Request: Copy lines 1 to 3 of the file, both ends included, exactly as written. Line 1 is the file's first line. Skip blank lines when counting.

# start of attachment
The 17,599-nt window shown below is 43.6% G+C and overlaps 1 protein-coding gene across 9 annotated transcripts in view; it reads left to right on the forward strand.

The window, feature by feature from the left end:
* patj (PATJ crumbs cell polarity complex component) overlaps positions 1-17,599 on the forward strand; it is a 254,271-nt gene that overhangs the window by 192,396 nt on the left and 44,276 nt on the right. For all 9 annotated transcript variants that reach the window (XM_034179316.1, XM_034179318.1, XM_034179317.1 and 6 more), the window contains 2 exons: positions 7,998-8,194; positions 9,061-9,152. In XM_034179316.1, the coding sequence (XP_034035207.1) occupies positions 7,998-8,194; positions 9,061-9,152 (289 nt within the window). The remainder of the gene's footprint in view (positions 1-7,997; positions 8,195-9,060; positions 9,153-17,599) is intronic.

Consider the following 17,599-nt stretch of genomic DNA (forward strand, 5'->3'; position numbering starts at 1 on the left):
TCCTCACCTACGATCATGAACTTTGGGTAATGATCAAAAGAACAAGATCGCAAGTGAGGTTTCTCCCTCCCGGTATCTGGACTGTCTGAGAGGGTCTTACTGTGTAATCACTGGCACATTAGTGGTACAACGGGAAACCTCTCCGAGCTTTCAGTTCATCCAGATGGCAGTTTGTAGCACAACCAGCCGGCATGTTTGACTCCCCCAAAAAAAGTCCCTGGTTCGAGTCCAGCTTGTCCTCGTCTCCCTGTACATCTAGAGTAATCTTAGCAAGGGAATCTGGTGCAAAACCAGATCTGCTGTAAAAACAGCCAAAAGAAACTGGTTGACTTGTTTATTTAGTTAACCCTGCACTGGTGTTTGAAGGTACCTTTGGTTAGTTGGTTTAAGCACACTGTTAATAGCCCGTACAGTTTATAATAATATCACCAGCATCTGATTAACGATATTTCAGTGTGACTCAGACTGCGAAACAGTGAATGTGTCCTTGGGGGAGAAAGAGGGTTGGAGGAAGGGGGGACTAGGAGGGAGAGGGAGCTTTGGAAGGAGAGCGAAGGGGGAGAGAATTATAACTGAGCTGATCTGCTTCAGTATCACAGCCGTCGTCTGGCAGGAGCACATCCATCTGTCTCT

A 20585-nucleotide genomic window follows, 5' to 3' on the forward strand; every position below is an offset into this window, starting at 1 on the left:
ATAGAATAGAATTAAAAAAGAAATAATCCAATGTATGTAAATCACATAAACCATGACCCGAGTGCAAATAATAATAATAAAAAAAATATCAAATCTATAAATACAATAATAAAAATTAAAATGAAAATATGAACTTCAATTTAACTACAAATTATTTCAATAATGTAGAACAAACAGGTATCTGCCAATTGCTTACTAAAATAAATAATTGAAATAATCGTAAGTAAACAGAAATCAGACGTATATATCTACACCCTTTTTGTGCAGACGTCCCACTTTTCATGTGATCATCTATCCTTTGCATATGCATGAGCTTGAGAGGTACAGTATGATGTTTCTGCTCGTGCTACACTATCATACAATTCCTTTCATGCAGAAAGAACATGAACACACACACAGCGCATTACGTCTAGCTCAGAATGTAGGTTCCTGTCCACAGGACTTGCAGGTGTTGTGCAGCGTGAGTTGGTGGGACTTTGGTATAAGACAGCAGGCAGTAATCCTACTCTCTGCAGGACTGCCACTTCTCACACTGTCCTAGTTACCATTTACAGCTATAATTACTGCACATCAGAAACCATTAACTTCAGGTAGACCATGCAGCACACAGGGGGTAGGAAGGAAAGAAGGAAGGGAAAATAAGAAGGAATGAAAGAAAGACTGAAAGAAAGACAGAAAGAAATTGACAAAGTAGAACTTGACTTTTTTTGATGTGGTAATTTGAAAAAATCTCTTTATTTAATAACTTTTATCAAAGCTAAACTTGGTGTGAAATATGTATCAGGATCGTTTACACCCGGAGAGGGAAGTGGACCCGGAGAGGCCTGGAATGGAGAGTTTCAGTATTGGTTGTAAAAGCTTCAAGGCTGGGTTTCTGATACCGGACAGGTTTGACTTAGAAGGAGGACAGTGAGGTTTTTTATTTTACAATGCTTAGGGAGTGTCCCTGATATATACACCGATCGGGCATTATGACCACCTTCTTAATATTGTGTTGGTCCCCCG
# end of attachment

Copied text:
The 17,599-nt window shown below is 43.6% G+C and overlaps 1 protein-coding gene across 9 annotated transcripts in view; it reads left to right on the forward strand.

The window, feature by feature from the left end:
* patj (PATJ crumbs cell polarity complex component) overlaps positions 1-17,599 on the forward strand; it is a 254,271-nt gene that overhangs the window by 192,396 nt on the left and 44,276 nt on the right. For all 9 annotated transcript variants that reach the window (XM_034179316.1, XM_034179318.1, XM_034179317.1 and 6 more), the window contains 2 exons: positions 7,998-8,194; positions 9,061-9,152. In XM_034179316.1, the coding sequence (XP_034035207.1) occupies positions 7,998-8,194; positions 9,061-9,152 (289 nt within the window). The remainder of the gene's footprint in view (positions 1-7,997; positions 8,195-9,060; positions 9,153-17,599) is intronic.